Antioch College to hold post-election teach-in
- Published: November 30, 2016
After a presidential election that has left many Americans feeling bewildered, angry and afraid, Antioch College is rallying to try and bolster community psyche and keep citizens informed. The college will host a post-election teach-in on Friday, Dec. 2, 2–9 p.m., at the Foundry Theater.
The teach-in was organized by the college’s faculty, and will feature sessions that discuss topics like the Electoral College, activism and ways to intervene when marginalized people are threatened, and more. The sessions will be facilitated by students and community members as well as faculty, with each session comprised of both lecture and attendant participation.
Antioch College faculty member Corine Tachtiris said via email this week that everyone responds to crisis according to their own experiences and talents, and that the college’s faculty responded to the community’s post-election feelings with the desire to teach.
“But we also see the event as more collective,” she said. “Teach-ins began during the Vietnam War, and while they happened on university campuses, they also happened outside of the classroom. Teach-ins are collaborative, they emphasize active participation and the breaking down of hierarchies as everyone learns from each other and moves toward a common goal.”
In order to decide what to discuss at the teach-in, the college held a community meeting that included all students, faculty and staff. The meeting invited those in attendance to share their post-election concerns and what they felt they needed to address these concerns. The input from the community meeting became the outline for the teach-in, with the concerns that seemed most pressing and extensive slated for discussion at this weekend’s teach-in; further teach-ins will be held in upcoming months to address some of the topics raised at the meeting that won’t be covered on Friday.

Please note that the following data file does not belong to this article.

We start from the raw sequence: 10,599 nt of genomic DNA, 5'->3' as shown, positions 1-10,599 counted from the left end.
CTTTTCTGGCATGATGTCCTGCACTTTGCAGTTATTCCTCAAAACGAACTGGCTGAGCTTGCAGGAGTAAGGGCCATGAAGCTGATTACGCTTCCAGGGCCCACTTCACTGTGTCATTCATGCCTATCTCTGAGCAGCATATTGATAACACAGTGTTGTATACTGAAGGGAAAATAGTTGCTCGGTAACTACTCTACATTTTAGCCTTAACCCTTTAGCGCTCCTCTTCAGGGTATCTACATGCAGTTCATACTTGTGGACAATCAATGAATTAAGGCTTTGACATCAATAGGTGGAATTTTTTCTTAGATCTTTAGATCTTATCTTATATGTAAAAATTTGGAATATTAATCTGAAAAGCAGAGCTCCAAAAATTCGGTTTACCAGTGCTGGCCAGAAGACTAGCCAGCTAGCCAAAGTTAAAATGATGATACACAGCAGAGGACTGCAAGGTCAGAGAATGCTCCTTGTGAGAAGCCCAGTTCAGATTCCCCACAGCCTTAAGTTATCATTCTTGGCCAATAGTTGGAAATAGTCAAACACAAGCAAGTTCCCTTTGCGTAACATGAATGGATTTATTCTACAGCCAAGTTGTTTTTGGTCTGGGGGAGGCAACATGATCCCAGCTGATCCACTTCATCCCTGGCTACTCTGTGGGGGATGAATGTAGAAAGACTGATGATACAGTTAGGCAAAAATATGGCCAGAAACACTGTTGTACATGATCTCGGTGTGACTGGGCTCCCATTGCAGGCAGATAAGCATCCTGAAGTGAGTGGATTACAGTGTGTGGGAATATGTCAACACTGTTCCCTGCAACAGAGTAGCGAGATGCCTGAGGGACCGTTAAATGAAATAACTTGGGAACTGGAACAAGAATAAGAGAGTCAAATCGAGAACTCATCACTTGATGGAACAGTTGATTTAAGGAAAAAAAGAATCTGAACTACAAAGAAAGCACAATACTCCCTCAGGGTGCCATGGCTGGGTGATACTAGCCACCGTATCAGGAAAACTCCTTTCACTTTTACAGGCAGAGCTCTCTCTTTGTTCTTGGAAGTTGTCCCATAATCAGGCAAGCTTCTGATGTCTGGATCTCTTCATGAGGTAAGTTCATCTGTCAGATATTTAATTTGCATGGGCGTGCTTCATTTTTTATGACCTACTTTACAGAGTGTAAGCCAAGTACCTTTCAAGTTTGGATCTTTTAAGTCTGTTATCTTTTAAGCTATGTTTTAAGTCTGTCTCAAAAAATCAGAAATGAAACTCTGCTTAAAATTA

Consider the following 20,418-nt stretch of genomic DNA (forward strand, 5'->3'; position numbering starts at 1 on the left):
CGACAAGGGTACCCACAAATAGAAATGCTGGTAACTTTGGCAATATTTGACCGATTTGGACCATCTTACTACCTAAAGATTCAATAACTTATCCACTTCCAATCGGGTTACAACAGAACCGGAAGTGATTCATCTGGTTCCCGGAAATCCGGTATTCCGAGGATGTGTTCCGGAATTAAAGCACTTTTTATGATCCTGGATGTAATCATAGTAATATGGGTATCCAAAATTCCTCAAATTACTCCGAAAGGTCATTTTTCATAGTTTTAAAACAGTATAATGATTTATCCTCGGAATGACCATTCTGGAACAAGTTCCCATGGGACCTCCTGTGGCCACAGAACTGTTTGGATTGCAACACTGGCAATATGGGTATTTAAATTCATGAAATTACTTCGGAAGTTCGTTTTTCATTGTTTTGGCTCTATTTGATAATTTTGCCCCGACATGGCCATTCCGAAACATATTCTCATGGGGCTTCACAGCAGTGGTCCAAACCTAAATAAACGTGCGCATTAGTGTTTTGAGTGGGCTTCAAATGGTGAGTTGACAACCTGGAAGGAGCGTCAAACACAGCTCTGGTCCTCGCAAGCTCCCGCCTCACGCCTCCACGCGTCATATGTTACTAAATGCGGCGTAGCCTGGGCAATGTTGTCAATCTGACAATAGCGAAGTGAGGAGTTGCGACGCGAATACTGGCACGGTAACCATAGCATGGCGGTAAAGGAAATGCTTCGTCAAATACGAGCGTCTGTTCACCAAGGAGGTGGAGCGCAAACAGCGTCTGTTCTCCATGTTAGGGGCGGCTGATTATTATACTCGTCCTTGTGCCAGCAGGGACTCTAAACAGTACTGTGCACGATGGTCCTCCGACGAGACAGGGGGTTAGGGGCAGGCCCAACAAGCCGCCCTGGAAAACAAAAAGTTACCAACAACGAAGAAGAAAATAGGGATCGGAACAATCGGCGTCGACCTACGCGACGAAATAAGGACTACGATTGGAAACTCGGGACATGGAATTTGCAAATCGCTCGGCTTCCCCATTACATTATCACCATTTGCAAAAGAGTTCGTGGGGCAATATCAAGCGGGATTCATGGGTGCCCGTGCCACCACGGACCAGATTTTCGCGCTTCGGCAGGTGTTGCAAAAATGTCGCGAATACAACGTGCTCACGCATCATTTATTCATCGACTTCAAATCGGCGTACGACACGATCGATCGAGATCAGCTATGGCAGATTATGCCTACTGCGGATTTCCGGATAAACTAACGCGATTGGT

Tachtiris said that while the educational aspect of the teach-in is important, the event also presents a restorative opportunity for participants to connect with one another.
“One thing many people talked about during planning input sessions was the need to build solidarity, especially across divisions,” said Tachtiris. “We welcome everyone to the teach-in, no matter their political views.”
Tachtiris said she also sees the event as a chance for those who have been shaken by the current political and social climate to not only heal, but to look forward with a little less grief than before.
“One thing I hope participants walk away with after the event is hope itself,” said Tachtiris. “The morning after the election I felt shocked, powerless and frightened. I also felt worried about our students and the toll these same feelings could take on them. The situation we are facing may seem overwhelming, so we wanted to give people a sense of empowerment about what we can do to move forward and take action to protect the people and values we cherish.”
The teach-in is free and open to the public, and no registration is required. All sessions will be held in the Foundry Theater, and the schedule, which is subject to change, is as follows:
• 2–3 p.m. — Small and Sustainable Action;
• 3–4:30 p.m. — Story Circle;
• 4:30–6 p.m. — Bystander Awareness and Intervention Training;
• 6–7 p.m. — break for dinner (not provided);
• 7–8 p.m. — The Electoral College;
• 8–9 p.m. — Sanctuary Campuses.
For more information about the teach-in, contact Tachtiris at email@example.com.